The COVID-19 virus and its polyproteins

What makes up the virus and how drugs act on it.

April 18, 2020 06:09 pm | Updated December 03, 2021 06:54 am IST

Electron microscope image of the coronavirus that causes COVID-19. The sample was isolated from a patient in the U.S. Excitement about treating the new coronavirus with malaria drugs is raising hopes, but the evidence that they may help is thin. Photo: U.S. National Institutes of Health/AP

Electron microscope image of the coronavirus that causes COVID-19. The sample was isolated from a patient in the U.S. Excitement about treating the new coronavirus with malaria drugs is raising hopes, but the evidence that they may help is thin. Photo: U.S. National Institutes of Health/AP

Everyday, we hear about the novel coronavirus ( COVID-19 ), how it is easily infecting and transmitting itself from people to people, and how scientists and medical experts are waging a war against its spread. We also hear how different this is from bacteria, and why treating people with antibacterial drugs may not help wipe this out. What then is the difference between a virus and a bacterium? Well, bacteria are alive. Each bacterial cell has its own machinery to reproduce itself. Take a bacterial cell, and put it in a solution containing nutrients, it grows itself and multiplies in millions. The genes in the cells (genome, made up of DNA molecules, the information contained in which is transcribed as a message to the messenger molecules called RNA), and the message therein is translated into action molecules called proteins, which are the foot-soldiers that help the growth and multiplication of the bacterium. Coronaviruses do not have DNA as their genome, but RNA; in other words, they can only translate and not transcribe. Thus, they are ‘dead’, unable to renew and grow themselves; they need help. This they achieve by infecting ‘host cells’ which they bind to, and multiply by the millions. With no host cell to help, a virus is simply a dead storage box.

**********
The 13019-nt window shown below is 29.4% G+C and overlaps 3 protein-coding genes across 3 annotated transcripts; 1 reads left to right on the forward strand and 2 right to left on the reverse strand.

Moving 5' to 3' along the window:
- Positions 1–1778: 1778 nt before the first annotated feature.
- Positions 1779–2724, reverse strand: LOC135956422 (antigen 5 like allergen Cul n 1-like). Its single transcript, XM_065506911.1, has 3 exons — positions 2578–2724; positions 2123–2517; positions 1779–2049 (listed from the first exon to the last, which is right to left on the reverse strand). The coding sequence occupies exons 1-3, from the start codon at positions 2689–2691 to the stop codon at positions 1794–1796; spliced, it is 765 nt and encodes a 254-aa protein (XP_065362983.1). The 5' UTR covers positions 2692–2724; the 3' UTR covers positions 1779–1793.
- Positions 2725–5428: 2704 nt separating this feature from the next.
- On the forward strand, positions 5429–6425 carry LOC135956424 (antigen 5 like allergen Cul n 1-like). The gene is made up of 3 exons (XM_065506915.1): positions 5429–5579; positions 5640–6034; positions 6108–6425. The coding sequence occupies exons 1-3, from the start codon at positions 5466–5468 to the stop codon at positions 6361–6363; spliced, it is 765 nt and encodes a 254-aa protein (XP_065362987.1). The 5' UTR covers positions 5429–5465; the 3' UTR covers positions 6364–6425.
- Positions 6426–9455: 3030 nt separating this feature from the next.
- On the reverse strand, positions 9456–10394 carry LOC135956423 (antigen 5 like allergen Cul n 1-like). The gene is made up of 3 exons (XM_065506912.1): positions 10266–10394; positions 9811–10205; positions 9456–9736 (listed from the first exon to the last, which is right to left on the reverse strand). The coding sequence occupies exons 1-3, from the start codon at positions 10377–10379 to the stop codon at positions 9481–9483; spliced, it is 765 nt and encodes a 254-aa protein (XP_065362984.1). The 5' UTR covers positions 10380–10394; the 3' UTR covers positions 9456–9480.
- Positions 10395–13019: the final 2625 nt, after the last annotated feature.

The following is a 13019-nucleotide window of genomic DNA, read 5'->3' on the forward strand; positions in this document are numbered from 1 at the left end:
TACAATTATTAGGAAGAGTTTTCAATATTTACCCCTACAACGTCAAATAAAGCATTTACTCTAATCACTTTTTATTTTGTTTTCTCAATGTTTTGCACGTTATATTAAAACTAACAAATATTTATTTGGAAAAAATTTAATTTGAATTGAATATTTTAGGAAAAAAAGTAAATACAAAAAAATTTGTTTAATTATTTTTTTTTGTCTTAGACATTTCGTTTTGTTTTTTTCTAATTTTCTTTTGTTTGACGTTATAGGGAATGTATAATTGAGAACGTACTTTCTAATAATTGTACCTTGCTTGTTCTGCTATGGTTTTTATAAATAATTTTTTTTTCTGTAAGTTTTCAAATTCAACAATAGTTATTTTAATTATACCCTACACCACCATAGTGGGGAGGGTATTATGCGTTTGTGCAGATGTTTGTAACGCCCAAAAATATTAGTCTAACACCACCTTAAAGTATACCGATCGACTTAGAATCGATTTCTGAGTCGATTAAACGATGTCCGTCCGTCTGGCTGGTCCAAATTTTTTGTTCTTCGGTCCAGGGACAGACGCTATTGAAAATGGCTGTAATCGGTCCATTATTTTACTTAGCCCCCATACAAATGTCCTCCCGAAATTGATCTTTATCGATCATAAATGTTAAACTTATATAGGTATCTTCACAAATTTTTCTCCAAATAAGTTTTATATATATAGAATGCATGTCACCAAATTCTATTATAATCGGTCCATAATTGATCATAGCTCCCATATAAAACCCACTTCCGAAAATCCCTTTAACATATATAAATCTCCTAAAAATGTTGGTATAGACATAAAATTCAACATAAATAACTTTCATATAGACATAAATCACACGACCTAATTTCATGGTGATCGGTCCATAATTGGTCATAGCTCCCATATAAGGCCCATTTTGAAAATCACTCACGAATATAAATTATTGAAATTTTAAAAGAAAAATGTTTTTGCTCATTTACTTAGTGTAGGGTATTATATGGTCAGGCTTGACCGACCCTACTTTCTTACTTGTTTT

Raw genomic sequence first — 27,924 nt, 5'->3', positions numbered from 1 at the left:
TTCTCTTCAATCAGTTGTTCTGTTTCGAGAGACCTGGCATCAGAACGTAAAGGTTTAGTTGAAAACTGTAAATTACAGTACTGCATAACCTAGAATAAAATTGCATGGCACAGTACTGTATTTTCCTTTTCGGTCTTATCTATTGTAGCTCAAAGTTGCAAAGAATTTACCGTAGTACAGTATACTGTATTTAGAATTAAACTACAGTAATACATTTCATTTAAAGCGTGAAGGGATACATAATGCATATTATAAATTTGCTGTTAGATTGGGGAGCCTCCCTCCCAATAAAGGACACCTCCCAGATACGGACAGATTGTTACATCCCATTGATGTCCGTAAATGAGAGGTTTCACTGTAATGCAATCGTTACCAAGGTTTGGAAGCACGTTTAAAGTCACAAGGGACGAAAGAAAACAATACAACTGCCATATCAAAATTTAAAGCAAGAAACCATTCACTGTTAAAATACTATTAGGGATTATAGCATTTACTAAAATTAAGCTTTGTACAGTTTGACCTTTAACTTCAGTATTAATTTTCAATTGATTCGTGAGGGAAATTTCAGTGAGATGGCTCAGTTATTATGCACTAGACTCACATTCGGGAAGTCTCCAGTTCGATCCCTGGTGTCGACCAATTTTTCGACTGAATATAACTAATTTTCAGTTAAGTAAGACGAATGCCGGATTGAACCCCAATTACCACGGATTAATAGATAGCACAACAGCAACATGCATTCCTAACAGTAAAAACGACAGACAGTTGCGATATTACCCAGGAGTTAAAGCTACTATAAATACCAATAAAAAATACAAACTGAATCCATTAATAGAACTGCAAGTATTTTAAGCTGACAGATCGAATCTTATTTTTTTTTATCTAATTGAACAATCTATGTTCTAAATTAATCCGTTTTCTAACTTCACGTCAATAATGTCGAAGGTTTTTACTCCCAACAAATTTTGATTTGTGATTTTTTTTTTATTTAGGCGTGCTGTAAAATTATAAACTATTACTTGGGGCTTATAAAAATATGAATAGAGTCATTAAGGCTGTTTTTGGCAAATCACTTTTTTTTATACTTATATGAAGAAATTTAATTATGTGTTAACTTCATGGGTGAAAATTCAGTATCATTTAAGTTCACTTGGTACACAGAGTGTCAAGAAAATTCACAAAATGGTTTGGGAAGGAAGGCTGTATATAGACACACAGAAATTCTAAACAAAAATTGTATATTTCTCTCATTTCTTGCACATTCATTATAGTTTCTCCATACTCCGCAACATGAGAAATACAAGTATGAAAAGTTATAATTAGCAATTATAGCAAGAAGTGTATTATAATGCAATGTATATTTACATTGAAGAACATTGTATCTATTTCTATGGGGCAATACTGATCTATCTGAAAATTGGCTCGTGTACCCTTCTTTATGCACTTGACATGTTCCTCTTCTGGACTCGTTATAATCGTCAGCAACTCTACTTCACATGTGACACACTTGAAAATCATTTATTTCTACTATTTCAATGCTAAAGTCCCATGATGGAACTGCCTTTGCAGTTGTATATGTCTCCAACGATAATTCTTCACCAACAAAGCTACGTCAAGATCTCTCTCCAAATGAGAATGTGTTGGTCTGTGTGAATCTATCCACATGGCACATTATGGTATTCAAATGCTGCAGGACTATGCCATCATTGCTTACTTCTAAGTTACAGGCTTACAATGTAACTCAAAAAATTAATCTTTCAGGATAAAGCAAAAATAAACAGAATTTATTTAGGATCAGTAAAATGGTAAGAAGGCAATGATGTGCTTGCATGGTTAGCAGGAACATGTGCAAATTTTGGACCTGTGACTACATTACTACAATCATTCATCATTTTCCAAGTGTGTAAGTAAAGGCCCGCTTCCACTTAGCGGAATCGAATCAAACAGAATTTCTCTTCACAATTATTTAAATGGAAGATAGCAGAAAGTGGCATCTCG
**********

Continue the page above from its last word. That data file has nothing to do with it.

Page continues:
The polyprotein strategy